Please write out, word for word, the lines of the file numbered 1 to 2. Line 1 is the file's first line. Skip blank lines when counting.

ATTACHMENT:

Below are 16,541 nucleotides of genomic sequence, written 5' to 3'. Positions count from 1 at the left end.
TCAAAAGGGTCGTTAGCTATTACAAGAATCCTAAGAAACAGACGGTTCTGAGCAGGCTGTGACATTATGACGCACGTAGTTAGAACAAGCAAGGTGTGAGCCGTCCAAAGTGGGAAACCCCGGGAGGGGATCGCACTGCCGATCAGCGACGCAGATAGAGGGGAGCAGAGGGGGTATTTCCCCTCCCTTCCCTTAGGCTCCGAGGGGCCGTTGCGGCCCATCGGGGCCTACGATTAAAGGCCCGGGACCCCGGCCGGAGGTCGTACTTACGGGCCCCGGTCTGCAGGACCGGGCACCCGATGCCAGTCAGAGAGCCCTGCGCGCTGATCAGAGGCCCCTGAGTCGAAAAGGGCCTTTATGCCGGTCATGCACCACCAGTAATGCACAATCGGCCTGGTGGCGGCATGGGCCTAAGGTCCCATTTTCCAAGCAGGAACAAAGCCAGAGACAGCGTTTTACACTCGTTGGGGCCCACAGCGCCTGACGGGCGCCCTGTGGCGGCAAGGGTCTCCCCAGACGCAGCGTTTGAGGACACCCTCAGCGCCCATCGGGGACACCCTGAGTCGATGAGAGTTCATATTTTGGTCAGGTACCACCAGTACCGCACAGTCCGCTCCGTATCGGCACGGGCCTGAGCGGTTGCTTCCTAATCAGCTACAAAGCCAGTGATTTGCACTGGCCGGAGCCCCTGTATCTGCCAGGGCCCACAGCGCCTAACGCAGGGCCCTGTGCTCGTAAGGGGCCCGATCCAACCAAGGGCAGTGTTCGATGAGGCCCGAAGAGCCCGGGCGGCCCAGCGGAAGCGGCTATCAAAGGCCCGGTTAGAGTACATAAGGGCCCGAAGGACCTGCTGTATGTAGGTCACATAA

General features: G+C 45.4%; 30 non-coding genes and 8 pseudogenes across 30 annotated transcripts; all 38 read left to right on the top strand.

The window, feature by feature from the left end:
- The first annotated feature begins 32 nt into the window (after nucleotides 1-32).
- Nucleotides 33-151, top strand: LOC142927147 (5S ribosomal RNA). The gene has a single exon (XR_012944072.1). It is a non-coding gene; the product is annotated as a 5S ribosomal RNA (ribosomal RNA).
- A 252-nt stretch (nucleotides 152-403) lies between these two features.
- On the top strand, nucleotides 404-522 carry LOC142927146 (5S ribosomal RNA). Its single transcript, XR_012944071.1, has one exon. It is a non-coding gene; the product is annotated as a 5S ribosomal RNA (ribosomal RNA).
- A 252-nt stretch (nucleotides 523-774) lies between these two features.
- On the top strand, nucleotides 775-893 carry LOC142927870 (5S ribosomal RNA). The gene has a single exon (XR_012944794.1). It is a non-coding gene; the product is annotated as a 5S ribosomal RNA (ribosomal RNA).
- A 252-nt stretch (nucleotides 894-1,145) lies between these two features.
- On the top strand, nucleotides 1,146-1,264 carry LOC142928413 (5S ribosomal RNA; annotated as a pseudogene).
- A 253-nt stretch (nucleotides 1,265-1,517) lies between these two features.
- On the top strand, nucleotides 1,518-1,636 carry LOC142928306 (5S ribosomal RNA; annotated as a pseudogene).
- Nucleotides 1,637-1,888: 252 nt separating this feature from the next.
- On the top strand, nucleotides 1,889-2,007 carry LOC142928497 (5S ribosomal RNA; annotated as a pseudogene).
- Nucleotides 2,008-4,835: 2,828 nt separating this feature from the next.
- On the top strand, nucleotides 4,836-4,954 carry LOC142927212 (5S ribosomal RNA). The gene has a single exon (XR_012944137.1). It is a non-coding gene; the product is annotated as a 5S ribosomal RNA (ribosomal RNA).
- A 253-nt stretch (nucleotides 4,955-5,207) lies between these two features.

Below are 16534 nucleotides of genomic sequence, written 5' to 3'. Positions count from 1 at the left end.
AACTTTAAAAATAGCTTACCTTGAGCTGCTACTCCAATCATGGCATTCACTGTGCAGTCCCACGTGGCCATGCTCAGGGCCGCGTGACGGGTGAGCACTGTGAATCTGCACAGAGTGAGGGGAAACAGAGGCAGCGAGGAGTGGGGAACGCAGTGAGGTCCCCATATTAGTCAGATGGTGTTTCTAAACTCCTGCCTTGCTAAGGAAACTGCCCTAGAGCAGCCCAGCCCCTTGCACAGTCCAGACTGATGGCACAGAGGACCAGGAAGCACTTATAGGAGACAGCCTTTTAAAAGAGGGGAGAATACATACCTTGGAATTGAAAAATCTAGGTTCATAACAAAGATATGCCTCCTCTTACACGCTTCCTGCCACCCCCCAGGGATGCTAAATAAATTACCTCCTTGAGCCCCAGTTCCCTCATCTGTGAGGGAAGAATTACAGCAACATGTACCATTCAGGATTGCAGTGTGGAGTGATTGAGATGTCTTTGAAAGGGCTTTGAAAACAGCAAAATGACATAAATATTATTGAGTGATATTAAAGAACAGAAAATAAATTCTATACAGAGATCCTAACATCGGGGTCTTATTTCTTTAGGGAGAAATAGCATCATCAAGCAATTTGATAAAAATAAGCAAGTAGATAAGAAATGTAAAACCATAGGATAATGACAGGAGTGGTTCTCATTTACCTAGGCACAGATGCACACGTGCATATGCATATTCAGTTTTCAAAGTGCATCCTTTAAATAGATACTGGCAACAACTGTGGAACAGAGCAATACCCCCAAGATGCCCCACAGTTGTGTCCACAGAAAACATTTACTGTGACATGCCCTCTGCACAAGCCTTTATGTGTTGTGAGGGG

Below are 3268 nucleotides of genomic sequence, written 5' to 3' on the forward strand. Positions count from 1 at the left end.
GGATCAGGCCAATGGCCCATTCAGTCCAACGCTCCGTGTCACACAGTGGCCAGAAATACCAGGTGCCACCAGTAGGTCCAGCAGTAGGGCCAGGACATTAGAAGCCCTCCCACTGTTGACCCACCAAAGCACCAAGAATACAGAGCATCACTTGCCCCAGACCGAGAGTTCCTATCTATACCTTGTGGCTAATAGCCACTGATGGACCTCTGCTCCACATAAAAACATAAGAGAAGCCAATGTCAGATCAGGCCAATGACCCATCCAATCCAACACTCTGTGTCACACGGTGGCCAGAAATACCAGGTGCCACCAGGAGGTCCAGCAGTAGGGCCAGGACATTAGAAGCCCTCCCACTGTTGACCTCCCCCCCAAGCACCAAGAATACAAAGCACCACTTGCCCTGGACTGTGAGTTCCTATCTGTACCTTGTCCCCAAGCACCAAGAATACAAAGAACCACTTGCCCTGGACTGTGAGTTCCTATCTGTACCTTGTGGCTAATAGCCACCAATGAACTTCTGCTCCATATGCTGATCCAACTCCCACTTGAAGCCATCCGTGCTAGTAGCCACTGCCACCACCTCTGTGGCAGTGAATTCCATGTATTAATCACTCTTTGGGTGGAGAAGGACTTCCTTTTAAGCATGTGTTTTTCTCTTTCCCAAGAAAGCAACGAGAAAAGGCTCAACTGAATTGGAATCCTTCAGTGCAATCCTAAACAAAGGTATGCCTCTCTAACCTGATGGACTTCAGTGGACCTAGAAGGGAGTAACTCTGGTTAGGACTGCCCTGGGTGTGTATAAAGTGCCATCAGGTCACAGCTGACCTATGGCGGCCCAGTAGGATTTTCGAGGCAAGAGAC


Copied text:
Below are 16,541 nucleotides of genomic sequence, written 5' to 3'. Positions count from 1 at the left end.
TCAAAAGGGTCGTTAGCTATTACAAGAATCCTAAGAAACAGACGGTTCTGAGCAGGCTGTGACATTATGACGCACGTAGTTAGAACAAGCAAGGTGTGAGCCGTCCAAAGTGGGAAACCCCGGGAGGGGATCGCACTGCCGATCAGCGACGCAGATAGAGGGGAGCAGAGGGGGTATTTCCCCTCCCTTCCCTTAGGCTCCGAGGGGCCGTTGCGGCCCATCGGGGCCTACGATTAAAGGCCCGGGACCCCGGCCGGAGGTCGTACTTACGGGCCCCGGTCTGCAGGACCGGGCACCCGATGCCAGTCAGAGAGCCCTGCGCGCTGATCAGAGGCCCCTGAGTCGAAAAGGGCCTTTATGCCGGTCATGCACCACCAGTAATGCACAATCGGCCTGGTGGCGGCATGGGCCTAAGGTCCCATTTTCCAAGCAGGAACAAAGCCAGAGACAGCGTTTTACACTCGTTGGGGCCCACAGCGCCTGACGGGCGCCCTGTGGCGGCAAGGGTCTCCCCAGACGCAGCGTTTGAGGACACCCTCAGCGCCCATCGGGGACACCCTGAGTCGATGAGAGTTCATATTTTGGTCAGGTACCACCAGTACCGCACAGTCCGCTCCGTATCGGCACGGGCCTGAGCGGTTGCTTCCTAATCAGCTACAAAGCCAGTGATTTGCACTGGCCGGAGCCCCTGTATCTGCCAGGGCCCACAGCGCCTAACGCAGGGCCCTGTGCTCGTAAGGGGCCCGATCCAACCAAGGGCAGTGTTCGATGAGGCCCGAAGAGCCCGGGCGGCCCAGCGGAAGCGGCTATCAAAGGCCCGGTTAGAGTACATAAGGGCCCGAAGGACCTGCTGTATGTAGGTCACATAA